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Table of contents
1.
Introduction 
1.1.
Different algorithms for shortest path 
2.
Djikstra’s Algorithm
3.
Applications of Dijkstra algorithm
4.
FAQs
5.
Key Takeaways
Last Updated: Mar 27, 2024

Dijkstra’s Algorithm

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Introduction 

The shortest path issue in graph theory is the task of finding a path between two vertices (or nodes) in a graph that minimizes the sum of the weights of its constituent edges.

The challenge of determining the shortest way between two junctions on a road map may be described as a specific example of the shortest path problem in graphs, where the vertices correspond to intersections and the edges to road segments, each of which is weighted by the segment's length.

Different algorithms for shortest path 

The most important algorithms for solving this problem are

  1. With non-negative edge weight, Dijkstra's method solves the single-source shortest route issue.
  2. If edge weights are negative, the Bellman-Ford algorithm solves the single-source problem.
  3. The A* search algorithm uses heuristics to try to speed up the search for the single-pair shortest path.
  4. All-pairs shortest routes are solved using the Floyd–Warshall method.
  5. On sparse graphs, Johnson's technique solves all-pairs shortest routes quicker than Floyd–Warshall.
  6. With extra probabilistic weight on each node, the Viterbi algorithm solves the shortest randomized route issue

Djikstra’s Algorithm

We use the graph cost adjacency matrix, where cost is the edge's weight, represents the graph. The diagonal values in the graph's cost adjacency matrix are 0 because the source and destination vertex are the same. It is denoted by +∞ if there is no path from source vertex Vs. to any other vertex Vi. We assumed that all weights were positive in this algorithm. Dijkstra's algorithm never ends if the graph contains at least one negative cycle. By a negative cycle, we mean a cycle that has a negative total weight for its edges. Stepwise Implementation:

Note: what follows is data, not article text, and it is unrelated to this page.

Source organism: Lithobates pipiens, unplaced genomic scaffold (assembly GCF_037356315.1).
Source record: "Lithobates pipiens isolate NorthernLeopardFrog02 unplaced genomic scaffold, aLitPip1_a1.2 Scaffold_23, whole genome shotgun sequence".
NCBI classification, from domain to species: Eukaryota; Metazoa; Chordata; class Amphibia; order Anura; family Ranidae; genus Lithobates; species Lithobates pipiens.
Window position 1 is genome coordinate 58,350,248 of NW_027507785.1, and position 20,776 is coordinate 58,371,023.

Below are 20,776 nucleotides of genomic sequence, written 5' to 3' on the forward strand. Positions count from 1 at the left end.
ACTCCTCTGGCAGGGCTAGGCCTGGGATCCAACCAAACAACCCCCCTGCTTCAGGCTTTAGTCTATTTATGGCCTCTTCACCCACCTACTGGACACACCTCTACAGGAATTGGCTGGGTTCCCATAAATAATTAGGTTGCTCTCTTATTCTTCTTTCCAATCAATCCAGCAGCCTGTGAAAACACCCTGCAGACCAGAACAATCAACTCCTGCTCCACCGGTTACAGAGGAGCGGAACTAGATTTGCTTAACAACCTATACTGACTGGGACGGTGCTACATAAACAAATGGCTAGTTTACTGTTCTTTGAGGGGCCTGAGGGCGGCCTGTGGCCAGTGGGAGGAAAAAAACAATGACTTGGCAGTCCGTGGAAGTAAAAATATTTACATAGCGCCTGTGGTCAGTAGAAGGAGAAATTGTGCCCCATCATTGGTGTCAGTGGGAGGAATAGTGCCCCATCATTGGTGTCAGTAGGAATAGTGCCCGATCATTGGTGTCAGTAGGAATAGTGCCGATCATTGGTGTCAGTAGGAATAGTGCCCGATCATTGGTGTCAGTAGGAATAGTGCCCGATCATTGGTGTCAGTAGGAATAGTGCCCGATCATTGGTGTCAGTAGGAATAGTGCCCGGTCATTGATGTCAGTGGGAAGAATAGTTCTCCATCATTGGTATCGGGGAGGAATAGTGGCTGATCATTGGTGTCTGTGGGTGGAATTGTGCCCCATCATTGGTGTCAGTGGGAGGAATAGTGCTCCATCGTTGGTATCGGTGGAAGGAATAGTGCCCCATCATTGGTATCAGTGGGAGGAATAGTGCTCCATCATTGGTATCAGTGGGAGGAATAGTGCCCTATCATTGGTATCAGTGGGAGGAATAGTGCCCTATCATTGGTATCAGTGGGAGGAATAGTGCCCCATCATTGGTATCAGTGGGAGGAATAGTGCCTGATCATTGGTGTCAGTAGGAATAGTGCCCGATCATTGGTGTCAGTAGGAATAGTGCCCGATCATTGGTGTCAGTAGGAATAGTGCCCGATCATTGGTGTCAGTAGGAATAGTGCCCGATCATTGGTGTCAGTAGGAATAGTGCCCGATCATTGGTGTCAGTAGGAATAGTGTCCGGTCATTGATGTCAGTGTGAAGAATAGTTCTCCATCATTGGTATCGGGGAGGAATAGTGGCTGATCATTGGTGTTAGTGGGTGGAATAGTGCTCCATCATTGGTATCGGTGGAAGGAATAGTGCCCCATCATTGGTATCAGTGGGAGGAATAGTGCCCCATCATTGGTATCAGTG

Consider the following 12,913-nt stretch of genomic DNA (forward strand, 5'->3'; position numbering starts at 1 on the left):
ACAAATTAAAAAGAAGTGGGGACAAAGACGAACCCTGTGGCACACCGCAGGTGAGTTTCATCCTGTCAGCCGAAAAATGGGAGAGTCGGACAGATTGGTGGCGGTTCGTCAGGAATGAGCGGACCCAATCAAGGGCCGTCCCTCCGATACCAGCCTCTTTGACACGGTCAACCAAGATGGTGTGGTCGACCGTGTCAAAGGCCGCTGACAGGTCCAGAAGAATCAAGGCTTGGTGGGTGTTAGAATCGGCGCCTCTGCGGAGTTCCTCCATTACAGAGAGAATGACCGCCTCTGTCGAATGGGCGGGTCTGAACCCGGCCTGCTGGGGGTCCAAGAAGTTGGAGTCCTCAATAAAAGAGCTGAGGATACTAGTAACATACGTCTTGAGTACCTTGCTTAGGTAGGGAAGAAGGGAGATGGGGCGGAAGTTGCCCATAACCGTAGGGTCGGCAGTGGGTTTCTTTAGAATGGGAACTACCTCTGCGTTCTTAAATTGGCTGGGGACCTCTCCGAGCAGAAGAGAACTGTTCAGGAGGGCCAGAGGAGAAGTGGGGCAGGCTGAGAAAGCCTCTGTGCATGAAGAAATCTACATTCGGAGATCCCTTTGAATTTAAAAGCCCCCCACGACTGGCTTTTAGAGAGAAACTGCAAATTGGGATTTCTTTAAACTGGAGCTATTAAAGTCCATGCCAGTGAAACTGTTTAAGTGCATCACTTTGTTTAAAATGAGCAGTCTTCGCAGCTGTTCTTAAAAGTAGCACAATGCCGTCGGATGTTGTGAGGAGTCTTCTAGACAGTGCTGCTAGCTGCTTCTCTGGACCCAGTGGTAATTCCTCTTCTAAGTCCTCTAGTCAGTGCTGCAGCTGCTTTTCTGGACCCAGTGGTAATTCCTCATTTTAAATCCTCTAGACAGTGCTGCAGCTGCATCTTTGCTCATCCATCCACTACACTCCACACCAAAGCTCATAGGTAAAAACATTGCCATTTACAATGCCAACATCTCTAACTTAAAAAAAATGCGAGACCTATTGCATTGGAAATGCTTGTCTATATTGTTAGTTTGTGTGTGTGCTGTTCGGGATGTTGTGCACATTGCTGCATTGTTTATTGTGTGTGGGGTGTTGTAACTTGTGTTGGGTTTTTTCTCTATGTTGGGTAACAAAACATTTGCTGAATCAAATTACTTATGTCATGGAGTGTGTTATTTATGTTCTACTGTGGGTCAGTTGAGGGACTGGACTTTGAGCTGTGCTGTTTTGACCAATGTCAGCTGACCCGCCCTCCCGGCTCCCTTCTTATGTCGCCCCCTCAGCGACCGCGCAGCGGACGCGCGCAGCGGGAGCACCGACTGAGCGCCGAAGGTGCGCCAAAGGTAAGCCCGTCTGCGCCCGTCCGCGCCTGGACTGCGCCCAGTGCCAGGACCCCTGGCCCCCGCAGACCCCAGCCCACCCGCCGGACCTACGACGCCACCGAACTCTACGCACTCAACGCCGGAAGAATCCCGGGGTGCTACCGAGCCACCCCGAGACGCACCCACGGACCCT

1. Create an empty set 'minCost' of size equal to the number of vertices to store the minimum cost to reach a particular vertex from the source vertex Vs. 
  2. Initially include the source vertex Vs. in set minCost and determine all the other direct paths from the source vertex Vs., without going through any other vertex. 
  3. Now include the nearest vertex in set minCost from the source vertex Vs. Again, find the shortest paths to all other vertex using this nearest vertex and update the values. 
  4. Keep repeating this step for n-1 times to include n-1 vertices, where n is the total number of vertices in the graph.  

 

After completing the above steps, we will get the shortest path to all other vertices from the source vertex. 

Example:

Find the Shortest path between P and Q in the given graph using Djikstra’s Algorithm.

Step 1: Make the empty set minCost, which will hold the shortest path from the source vertex P. 

Step 2:  Include the source vertex P in the set minCost, and find the direct shortest path to all other vertices without using any other vertex. 

minCost P A B C D Q
P 0 8(P) 4(K) 40(K)

Step 3:  Include the vertex nearest to P, which is C in this case, and again find the shortest path using vertex C, and update the values. 

minCost P A B C D Q
P 0 6(P,C) 14(P,C) 4(K) 16(P,C) 36(P,C)

Step 4:  Include the vertex 2nd nearest to P, which is A in this case, and again find the shortest path using vertex C and A, and update the values. 

minCost P A B C D Q
P 0 6(P,C) 14(P,C) 4(K) 14(P,C,A) 36(P,C)

Step 5:  Include the vertex 3rd nearest to P, which is B in this case, and again find the shortest path using vertex C, A, and B, and update the values.